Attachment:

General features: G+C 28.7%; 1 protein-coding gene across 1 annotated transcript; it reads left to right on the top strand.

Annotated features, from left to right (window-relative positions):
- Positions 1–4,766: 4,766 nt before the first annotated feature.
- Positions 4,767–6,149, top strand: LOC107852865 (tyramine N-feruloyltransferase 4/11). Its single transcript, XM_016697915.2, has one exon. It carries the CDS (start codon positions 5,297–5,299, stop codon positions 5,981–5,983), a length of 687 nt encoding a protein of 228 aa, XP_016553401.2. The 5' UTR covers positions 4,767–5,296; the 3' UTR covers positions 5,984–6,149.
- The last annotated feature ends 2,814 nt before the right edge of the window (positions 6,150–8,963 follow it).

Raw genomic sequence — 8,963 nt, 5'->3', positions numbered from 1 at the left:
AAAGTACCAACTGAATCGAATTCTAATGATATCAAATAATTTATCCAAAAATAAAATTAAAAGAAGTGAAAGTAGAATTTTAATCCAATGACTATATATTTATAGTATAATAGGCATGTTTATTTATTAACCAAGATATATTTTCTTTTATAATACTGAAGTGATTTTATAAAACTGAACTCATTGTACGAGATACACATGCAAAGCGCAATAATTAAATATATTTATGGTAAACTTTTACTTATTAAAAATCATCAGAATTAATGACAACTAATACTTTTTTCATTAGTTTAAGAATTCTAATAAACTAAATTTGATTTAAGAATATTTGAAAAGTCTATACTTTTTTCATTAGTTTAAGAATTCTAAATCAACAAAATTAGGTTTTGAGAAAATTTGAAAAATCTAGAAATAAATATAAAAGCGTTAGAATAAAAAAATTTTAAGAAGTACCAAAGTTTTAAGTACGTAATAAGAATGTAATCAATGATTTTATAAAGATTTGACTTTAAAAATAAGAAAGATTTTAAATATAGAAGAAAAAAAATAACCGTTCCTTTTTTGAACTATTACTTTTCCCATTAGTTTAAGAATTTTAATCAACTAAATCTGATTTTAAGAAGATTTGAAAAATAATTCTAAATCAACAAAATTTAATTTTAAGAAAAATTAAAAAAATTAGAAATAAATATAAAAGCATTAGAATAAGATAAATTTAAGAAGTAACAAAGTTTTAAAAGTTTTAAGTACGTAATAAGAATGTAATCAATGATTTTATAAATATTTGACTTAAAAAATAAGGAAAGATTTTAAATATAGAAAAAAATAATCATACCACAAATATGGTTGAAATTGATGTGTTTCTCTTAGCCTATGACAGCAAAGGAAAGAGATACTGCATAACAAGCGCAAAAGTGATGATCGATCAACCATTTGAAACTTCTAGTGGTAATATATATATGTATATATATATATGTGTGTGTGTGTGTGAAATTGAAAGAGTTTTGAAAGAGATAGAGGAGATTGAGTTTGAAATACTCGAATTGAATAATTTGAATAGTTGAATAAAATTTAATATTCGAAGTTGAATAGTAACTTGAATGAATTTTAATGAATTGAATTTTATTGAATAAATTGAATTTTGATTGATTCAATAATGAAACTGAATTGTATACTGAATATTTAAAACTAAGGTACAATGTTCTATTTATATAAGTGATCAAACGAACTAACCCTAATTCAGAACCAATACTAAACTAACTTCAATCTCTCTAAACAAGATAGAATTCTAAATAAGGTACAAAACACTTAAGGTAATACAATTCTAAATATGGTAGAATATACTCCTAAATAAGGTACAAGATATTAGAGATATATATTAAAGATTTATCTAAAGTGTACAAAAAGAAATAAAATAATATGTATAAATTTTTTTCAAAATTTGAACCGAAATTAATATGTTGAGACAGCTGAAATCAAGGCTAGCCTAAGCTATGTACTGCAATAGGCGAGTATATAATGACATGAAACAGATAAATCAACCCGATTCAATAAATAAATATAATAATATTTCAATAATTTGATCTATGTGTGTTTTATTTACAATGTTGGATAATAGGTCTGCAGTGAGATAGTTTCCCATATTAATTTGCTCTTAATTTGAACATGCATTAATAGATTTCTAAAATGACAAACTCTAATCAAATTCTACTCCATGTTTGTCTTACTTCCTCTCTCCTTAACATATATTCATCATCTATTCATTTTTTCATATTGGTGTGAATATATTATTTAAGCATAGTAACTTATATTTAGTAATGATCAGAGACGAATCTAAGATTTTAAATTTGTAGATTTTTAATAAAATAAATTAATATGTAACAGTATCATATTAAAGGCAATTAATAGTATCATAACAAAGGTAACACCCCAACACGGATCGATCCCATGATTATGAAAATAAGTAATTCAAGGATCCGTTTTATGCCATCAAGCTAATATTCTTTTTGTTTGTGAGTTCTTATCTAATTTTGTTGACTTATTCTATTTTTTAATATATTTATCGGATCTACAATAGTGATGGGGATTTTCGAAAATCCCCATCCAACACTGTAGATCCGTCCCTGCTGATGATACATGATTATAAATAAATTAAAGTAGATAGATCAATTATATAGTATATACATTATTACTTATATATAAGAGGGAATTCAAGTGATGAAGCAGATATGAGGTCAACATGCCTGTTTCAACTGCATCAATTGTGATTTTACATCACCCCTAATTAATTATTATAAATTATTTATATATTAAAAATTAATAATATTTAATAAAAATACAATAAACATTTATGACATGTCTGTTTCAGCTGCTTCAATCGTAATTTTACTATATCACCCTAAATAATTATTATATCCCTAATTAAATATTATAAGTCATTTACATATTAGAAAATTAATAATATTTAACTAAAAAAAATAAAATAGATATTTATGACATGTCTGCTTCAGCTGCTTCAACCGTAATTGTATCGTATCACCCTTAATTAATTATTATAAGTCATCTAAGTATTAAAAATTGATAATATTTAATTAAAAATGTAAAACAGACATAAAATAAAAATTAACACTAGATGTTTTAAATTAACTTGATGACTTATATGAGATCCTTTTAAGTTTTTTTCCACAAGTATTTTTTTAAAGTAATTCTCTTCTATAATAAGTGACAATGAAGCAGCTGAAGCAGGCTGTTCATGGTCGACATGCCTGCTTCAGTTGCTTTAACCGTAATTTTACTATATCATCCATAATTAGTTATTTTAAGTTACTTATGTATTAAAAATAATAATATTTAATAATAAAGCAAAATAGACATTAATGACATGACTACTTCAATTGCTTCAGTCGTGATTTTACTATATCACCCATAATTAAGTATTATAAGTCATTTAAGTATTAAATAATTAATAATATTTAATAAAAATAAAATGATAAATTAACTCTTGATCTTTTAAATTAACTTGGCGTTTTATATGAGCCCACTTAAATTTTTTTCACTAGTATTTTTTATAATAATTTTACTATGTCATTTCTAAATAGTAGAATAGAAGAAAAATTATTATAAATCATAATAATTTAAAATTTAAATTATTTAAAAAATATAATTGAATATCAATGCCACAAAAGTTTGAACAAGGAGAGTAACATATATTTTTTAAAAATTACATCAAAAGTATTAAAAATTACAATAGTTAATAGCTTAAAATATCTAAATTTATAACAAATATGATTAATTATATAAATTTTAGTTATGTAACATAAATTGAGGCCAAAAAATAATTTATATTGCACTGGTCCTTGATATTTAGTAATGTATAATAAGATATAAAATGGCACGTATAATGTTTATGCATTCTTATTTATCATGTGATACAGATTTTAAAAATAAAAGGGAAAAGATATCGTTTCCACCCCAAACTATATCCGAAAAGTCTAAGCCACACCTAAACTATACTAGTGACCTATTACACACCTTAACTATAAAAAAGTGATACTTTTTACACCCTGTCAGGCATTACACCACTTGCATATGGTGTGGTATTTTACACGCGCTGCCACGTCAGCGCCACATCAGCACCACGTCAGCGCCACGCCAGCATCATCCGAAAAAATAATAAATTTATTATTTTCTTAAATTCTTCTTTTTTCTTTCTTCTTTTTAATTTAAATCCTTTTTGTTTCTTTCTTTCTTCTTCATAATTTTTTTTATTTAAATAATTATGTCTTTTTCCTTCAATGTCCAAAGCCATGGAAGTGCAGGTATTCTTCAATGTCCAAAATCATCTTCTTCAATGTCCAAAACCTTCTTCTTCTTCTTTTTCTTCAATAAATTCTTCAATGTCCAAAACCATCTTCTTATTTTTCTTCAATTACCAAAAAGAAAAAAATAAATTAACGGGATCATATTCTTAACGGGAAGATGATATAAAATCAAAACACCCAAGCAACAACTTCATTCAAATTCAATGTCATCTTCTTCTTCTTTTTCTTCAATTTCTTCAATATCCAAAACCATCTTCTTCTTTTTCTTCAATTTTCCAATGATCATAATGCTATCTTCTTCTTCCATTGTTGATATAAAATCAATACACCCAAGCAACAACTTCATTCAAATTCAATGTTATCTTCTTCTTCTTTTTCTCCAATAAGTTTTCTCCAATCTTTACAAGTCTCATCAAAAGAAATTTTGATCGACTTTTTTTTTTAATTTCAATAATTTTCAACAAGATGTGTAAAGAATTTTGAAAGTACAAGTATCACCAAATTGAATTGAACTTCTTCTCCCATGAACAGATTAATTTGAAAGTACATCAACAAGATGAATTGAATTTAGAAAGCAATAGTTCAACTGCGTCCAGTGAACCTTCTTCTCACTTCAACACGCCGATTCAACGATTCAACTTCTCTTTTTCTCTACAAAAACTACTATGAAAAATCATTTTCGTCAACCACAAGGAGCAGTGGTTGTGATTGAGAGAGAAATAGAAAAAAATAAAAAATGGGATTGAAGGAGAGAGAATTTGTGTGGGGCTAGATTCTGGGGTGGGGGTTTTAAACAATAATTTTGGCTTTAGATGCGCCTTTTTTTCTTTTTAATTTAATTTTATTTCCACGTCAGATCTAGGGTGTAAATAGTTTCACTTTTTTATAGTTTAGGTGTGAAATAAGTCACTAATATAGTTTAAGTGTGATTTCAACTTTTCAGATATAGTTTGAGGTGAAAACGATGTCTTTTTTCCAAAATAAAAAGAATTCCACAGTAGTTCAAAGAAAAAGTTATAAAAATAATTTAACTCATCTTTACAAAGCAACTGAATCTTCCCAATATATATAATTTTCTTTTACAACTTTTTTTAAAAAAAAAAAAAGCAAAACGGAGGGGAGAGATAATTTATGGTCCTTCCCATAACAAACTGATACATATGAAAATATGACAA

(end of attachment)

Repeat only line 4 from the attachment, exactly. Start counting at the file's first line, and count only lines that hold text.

- Positions 4,767–6,149, top strand: LOC107852865 (tyramine N-feruloyltransferase 4/11). Its single transcript, XM_016697915.2, has one exon. It carries the CDS (start codon positions 5,297–5,299, stop codon positions 5,981–5,983), a length of 687 nt encoding a protein of 228 aa, XP_016553401.2. The 5' UTR covers positions 4,767–5,296; the 3' UTR covers positions 5,984–6,149.